International Year of Chemistry 2011
The International Year of Chemistry 2011 (IYC 2011) is a worldwide celebration of the achievements of chemistry and its contributions to the well-being of humankind. Under the unifying theme “Chemistry—our life, our future,” IYC 2011 will offer a range of interactive, entertaining, and educational activities for all ages. The Year of Chemistry is intended to reach across the globe, with opportunities for public participation at the local, regional, and national level.
The goals of IYC2011 are to increase the public appreciation of chemistry in meeting world needs, to highlight the achievements of women in chemistry, to encourage interest in chemistry among young people, and to generate enthusiasm for the creative future of chemistry. The year 2011 will coincide with the 100th anniversary of the Nobel Prize awarded to Madame Marie Curie—an opportunity to celebrate the contributions of women to science. The year will also be the 100th anniversary of the founding of the International Association of Chemical Societies, providing a chance to highlight the benefits of international scientific collaboration.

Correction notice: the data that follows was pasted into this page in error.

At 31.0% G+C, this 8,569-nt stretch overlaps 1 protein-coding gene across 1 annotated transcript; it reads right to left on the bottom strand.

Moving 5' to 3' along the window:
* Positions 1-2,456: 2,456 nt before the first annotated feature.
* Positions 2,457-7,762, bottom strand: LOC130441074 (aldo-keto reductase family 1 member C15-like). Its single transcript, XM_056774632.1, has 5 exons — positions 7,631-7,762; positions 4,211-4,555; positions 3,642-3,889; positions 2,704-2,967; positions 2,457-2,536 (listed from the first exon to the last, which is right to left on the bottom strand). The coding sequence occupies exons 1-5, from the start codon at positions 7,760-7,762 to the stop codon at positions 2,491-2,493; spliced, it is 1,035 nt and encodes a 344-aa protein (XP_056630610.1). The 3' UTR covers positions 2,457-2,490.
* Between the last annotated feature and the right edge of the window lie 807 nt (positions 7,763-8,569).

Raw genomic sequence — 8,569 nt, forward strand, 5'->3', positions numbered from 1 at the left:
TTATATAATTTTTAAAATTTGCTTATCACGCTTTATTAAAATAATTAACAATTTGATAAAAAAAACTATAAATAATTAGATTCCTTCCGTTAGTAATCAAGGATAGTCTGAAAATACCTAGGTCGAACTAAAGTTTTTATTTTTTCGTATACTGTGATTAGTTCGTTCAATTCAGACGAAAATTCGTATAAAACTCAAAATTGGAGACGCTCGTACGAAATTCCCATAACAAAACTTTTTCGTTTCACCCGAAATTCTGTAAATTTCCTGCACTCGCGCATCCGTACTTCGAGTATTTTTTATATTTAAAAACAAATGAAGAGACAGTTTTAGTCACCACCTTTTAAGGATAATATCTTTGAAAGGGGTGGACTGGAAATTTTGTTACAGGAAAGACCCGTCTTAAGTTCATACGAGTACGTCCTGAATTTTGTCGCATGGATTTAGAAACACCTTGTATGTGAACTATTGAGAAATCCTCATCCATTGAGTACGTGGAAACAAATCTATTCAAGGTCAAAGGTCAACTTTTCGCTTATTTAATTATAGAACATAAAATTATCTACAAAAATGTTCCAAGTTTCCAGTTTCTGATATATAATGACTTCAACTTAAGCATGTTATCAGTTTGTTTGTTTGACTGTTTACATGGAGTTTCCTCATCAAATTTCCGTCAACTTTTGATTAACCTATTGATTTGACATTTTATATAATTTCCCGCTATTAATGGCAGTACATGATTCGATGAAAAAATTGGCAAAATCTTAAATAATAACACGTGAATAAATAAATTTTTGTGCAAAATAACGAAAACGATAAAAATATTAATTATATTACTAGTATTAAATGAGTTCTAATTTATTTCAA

IYC 2011 events will emphasize that chemistry is a creative science essential for sustainability and improvements to our way of life. Activities, such as lectures, exhibits, and hands-on experiments, will explore how chemical research is critical for solving our most vexing global problems involving food, water, health, energy, transportation, and more.
In addition, the Year of Chemistry will help enhance international cooperation by serving as a focal point or information source for activities by national chemical societies, educational institutions, industry, governmental, and non-governmental organizations.
For more information about the goals, activities, administration, and timeline of IYC 2011, please download the IYC Prospectus.
The IYC 2011 is an initiative of IUPAC, the International Union of Pure and Applied Chemistry, and of UNESCO, the United Nations Educational, Scientific, and Cultural Organization. It involves chemical societies, academies, and institutions worldwide, and relies on individual initiatives to organize local and regional activities.
You can participate, too. See how.